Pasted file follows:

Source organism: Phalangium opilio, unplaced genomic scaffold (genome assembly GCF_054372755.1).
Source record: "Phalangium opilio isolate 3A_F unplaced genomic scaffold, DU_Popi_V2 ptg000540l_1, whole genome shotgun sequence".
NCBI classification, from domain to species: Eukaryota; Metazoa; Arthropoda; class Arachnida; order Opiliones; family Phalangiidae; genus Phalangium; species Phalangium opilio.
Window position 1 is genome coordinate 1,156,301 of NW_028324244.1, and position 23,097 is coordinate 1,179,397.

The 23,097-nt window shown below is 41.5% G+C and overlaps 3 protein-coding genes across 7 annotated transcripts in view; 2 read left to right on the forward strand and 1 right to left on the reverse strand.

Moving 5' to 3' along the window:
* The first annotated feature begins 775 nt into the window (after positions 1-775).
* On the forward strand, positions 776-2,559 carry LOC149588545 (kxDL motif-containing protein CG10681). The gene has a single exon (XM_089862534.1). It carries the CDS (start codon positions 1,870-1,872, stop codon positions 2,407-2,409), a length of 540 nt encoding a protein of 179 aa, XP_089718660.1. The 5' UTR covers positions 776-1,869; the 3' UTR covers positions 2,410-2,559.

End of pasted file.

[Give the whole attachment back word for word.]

Source organism: Phalangium opilio, unplaced genomic scaffold (genome assembly GCF_054372755.1).
Source record: "Phalangium opilio isolate 3A_F unplaced genomic scaffold, DU_Popi_V2 ptg000540l_1, whole genome shotgun sequence".
NCBI classification, from domain to species: Eukaryota; Metazoa; Arthropoda; class Arachnida; order Opiliones; family Phalangiidae; genus Phalangium; species Phalangium opilio.
Window position 1 is genome coordinate 1,156,301 of NW_028324244.1, and position 23,097 is coordinate 1,179,397.

The 23,097-nt window shown below is 41.5% G+C and overlaps 3 protein-coding genes across 7 annotated transcripts in view; 2 read left to right on the forward strand and 1 right to left on the reverse strand.

Moving 5' to 3' along the window:
* The first annotated feature begins 775 nt into the window (after positions 1-775).
* On the forward strand, positions 776-2,559 carry LOC149588545 (kxDL motif-containing protein CG10681). The gene has a single exon (XM_089862534.1). It carries the CDS (start codon positions 1,870-1,872, stop codon positions 2,407-2,409), a length of 540 nt encoding a protein of 179 aa, XP_089718660.1. The 5' UTR covers positions 776-1,869; the 3' UTR covers positions 2,410-2,559.